Yarnia is Portland’s only DIY yarn store. It’s tucked away underneath some plaza stairs on SE Division and 41st in Portland. When you walk inside you’re surrounded by brilliant colors of coned yarn stacked to the ceiling. There is a cozy nook with comfy chairs just yearning to be sat in to knit something. And there is a modern, antique looking machine that fills the room with a humming sound as it makes custom yarn.
As a non-knitter I had no idea that DIY yarn even existed. As Lindsey Ross, the owner and founder of Yarnia, showed me around the shop, I learned a lot about yarn and how custom yarn allows the knitter to really have complete control and flexibility over their finished project. While a DIY yarn shop might be an obscure idea to non-knitters, Lindsey was inspired by her favorite yarn shop in Montreal. However, when she moved to the Pacific NW no DIY yarn shops existed. At 25 Lindsey moved to Portland and needed to find a job. But she decided it was the perfect time to start Yarnia; she thought “if I don’t do it now, I’ll find a job and it’s never going to happen.” So the first day she moved to Portland she filed her LLC, and in less than a year Yarnia opened its doors in February 2008.
SBDC: What was the hardest thing for you getting started?
Lindsey: Figuring out everything out from scratch. [Yarnia used to be a restaurant’s warehouse.] There were concrete floors and ugly walls so I had to figure out how to make it a store. Other than that I had to figure out everything from credit card processing, advertising, designing everything, and then figuring out an online shop. Not everything happened at once but I had to figure out how to start from zero.
Was there anyone who was really supportive in helping you start?
A bunch of friends helped out in different ways. One of my best friends still is my graphic designer. She does all my business cards, all my ads, and my banner when you walk in. Throughout my day I see bits and pieces of her everywhere. Another friend crafted a really nice sign. I have a menagerie of friends that given a lot of different ideas.
So what does a typical day look like for you as a business owner?
Well, I’m not at the shop very often. I’m actually only at the shop two days a week. So those are two different answers. When I’m at the shop, I see how the week has gone, get a feel for how the inventory is doing, reorder anything, taking a look at the store from a frontend perspective seeing if anything is out of place, and really making laundry lists for my employees to complete in the next few days. I work from home most of the other days so I try to divide up my tasks in terms of some things that I definitely need to be here like taking pictures. And then I have a whole other list of stuff that I can do at home like marketing, SEO, social media, blogging, communications, and online sales. So my days are very different depending if I’m at home or at the store.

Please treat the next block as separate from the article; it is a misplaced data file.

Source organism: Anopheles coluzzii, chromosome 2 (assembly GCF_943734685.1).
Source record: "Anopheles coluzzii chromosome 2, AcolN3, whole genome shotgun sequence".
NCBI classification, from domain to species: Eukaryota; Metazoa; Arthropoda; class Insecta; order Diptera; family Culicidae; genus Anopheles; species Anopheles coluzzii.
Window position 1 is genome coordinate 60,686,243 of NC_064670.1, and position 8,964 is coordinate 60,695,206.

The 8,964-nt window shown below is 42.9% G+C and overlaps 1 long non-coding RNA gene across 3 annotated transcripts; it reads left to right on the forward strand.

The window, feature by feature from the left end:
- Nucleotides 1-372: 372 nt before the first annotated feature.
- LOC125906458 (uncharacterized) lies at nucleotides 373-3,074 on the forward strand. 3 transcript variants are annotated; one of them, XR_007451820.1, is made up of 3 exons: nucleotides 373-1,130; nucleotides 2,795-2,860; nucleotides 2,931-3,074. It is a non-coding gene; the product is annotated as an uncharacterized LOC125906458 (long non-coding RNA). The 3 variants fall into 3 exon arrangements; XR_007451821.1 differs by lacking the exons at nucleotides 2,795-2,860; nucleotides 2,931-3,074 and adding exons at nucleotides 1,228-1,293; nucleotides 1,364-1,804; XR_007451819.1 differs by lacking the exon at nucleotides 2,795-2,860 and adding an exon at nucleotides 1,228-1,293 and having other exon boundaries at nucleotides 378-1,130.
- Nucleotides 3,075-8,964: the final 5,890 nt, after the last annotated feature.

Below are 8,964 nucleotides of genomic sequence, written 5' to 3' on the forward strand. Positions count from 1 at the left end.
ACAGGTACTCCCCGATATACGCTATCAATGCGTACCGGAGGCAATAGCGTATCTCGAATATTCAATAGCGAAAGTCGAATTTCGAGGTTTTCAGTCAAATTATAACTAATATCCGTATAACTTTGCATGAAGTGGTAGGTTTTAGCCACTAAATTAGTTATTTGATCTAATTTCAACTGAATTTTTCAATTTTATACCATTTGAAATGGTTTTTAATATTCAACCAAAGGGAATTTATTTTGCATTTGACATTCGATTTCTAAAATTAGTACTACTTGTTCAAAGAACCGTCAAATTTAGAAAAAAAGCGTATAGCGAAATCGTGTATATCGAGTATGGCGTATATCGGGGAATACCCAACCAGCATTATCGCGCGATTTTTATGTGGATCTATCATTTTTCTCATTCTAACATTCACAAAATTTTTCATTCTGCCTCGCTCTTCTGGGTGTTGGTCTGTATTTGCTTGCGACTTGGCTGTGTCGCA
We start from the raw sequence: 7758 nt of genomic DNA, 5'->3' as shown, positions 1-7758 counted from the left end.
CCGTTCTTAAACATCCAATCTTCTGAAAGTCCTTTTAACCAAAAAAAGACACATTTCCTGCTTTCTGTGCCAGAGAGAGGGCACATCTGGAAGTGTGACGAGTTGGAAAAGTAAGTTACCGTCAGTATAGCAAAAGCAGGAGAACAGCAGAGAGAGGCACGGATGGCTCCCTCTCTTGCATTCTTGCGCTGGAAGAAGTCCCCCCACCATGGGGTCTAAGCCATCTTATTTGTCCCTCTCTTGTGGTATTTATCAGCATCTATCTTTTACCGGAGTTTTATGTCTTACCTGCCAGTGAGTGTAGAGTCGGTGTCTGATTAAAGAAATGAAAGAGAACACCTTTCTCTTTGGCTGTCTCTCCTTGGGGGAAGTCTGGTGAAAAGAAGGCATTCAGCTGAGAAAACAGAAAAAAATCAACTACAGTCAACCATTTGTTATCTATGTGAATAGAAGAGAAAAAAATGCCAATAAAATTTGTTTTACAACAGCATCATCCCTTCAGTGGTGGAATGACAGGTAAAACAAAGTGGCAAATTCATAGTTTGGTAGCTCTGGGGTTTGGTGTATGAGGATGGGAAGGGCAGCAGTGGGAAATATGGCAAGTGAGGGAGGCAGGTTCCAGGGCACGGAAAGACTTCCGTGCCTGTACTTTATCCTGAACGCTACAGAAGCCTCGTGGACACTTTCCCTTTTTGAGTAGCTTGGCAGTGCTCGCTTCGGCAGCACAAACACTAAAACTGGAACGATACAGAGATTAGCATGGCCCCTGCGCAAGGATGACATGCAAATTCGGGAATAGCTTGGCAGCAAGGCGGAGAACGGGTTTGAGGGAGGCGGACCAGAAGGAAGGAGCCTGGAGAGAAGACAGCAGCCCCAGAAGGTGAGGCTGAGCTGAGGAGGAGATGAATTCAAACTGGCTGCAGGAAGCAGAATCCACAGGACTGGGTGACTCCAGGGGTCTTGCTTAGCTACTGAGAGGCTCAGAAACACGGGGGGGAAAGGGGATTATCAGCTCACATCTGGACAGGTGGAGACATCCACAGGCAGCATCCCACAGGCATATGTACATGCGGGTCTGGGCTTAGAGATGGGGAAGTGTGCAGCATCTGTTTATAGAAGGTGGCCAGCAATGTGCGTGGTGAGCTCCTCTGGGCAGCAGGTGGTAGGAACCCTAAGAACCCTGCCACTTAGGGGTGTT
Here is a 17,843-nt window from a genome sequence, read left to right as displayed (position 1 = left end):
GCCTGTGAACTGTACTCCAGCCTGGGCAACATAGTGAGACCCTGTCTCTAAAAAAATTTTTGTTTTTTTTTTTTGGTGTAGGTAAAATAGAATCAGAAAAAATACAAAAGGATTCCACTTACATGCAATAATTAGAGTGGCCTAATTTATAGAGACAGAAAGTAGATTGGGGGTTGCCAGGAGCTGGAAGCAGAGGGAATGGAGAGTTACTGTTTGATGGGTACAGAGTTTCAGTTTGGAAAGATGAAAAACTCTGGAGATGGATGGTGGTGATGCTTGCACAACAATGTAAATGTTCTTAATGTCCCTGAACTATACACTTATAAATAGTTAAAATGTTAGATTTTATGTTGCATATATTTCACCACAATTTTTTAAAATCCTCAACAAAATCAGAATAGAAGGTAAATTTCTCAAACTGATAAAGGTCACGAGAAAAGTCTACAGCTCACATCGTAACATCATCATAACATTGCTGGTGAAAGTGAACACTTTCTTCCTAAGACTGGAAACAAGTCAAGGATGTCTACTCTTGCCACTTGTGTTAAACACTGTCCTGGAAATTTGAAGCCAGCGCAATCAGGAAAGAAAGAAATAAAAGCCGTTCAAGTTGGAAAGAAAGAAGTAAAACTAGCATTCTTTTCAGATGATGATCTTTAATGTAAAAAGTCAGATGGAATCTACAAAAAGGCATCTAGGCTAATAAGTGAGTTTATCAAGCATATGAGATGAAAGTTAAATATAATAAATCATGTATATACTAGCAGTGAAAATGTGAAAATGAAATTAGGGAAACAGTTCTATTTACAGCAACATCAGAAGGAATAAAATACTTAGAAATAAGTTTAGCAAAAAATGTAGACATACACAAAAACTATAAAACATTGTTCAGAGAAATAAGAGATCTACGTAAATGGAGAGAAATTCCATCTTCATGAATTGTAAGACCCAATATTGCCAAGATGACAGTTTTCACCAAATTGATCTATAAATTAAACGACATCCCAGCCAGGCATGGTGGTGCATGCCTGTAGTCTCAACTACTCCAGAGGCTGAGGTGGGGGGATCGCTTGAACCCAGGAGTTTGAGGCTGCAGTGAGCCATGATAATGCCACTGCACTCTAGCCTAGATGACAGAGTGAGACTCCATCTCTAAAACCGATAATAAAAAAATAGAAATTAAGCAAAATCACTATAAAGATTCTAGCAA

What is something that is a challenge you didn’t expect?
The fact that customer service is not quite more forte and I didn’t quite realize that when I opened the store. I’m really fortunate I have two amazing employees and customer service is definitely their forte, which is great. It’s probably the reason why I only work in the shop two days a week. I like working the front end but I’m way happier running everything behind the scenes. Now it’s fine, but … it was a hard year of transition realizing that that’s not what I enjoy and so that was really good to realize.
Where do you see your business going?
I would love to continue making the transition of being in the shop less and hiring more. Mainly to test it out and see how it works. For example, if I want to have kids how does that work so I can be home more and check-in with the shop. The other thing is I am interested in licensing the business because people are always asking me questions like “where did you get your machine?” and other personal business questions. I knew this was going to happen in the very beginning. People want me to open new locations, but I’m not interested in that. I am interested in cataloging my systems and consulting.
What has your relationship with the SBDC been?
I have taken Retail Small Business Management and now I just finished up Small Business Management III. The classes were really valuable in getting a barometer to compare my business to other businesses in terms of if I’m doing things right. Definitely, the most helpful has been scheduling the outside [advising] sessions. I really took advantage of the resources available. I tried to book something every week. The SEO advising has been really helpful in upping my online sales and definitely Jackie Wheatley with QuickBooks. She really helped me get things squared away. I probably met with her four or five times. I would definitely tell people to get involved with the SBDC. Everyone is always very generous and helpful.
Thanks Lindsey for a great interview!